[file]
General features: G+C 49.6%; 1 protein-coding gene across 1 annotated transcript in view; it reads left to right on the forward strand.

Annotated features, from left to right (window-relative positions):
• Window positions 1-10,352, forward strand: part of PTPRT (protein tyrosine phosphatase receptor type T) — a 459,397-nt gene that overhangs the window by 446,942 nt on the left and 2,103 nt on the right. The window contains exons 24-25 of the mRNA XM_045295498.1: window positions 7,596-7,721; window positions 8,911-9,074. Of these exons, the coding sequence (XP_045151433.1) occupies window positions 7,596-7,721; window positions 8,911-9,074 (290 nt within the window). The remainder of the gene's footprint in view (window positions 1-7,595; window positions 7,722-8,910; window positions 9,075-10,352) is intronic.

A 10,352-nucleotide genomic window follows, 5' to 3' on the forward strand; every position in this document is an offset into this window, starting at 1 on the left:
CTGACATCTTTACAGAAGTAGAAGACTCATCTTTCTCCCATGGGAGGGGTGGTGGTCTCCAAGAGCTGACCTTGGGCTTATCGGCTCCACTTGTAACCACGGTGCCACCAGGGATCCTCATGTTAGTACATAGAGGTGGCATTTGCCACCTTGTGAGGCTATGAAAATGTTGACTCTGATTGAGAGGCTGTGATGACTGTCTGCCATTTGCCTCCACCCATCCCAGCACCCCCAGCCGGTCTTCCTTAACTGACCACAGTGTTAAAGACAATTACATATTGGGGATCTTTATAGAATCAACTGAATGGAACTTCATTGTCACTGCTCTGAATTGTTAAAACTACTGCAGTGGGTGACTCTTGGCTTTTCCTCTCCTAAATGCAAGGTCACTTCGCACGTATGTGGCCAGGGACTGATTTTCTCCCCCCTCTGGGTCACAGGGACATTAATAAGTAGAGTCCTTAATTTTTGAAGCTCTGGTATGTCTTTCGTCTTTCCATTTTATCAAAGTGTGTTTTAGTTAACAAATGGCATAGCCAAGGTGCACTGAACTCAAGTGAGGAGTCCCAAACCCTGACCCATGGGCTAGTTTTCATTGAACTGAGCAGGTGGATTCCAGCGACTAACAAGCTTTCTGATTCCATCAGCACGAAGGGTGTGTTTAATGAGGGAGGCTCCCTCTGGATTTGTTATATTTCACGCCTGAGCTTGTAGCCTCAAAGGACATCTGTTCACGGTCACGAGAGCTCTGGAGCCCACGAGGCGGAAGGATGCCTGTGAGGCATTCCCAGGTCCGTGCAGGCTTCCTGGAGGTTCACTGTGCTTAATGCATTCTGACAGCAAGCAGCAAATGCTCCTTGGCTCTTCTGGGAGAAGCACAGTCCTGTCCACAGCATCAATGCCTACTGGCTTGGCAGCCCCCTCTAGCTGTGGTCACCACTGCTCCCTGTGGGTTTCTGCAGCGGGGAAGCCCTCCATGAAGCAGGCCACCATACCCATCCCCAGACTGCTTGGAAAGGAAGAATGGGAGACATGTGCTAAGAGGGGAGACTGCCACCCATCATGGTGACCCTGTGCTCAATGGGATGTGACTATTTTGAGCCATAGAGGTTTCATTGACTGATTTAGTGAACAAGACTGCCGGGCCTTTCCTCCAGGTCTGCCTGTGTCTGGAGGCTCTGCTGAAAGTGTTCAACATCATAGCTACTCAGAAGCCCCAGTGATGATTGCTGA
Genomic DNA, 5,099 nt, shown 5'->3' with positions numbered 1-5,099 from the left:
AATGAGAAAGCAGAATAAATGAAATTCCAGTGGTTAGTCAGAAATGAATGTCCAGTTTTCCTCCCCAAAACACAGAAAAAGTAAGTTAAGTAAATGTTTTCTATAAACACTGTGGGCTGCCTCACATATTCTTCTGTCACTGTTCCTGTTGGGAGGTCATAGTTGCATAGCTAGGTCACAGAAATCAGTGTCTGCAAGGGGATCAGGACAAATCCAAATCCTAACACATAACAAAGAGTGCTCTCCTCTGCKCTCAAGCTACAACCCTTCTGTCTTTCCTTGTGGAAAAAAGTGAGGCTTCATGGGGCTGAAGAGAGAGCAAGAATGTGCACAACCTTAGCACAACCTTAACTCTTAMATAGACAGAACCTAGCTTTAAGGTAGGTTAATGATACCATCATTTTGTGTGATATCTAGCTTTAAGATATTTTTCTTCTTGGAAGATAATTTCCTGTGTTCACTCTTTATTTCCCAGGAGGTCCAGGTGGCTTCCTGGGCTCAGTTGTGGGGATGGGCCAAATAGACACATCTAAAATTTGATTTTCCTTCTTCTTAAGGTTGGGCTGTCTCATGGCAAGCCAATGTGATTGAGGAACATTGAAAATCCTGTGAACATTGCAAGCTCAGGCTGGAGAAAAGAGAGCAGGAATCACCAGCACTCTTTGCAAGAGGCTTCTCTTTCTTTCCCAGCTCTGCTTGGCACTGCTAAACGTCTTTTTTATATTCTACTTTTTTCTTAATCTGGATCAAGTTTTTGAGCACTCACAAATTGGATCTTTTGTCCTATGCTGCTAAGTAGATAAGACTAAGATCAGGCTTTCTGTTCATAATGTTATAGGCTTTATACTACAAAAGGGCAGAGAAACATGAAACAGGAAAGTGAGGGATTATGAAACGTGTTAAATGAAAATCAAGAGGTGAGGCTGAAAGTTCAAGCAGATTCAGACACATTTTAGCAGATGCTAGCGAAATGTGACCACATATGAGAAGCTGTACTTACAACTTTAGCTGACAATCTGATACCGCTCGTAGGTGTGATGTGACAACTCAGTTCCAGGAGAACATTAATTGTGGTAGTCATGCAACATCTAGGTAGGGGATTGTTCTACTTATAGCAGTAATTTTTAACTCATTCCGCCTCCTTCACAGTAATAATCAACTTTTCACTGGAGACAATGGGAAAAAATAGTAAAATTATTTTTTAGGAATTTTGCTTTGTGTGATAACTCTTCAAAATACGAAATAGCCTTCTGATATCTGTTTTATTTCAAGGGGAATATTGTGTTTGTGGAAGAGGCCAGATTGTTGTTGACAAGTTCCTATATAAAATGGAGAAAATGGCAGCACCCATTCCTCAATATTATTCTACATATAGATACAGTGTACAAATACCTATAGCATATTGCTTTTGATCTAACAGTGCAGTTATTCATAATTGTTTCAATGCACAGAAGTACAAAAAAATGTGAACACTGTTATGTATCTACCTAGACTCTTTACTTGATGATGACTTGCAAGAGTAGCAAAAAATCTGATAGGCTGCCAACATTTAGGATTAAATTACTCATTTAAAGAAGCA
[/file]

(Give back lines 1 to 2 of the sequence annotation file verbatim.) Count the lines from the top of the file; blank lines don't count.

General features: G+C 49.6%; 1 protein-coding gene across 1 annotated transcript in view; it reads left to right on the forward strand.

Annotated features, from left to right (window-relative positions):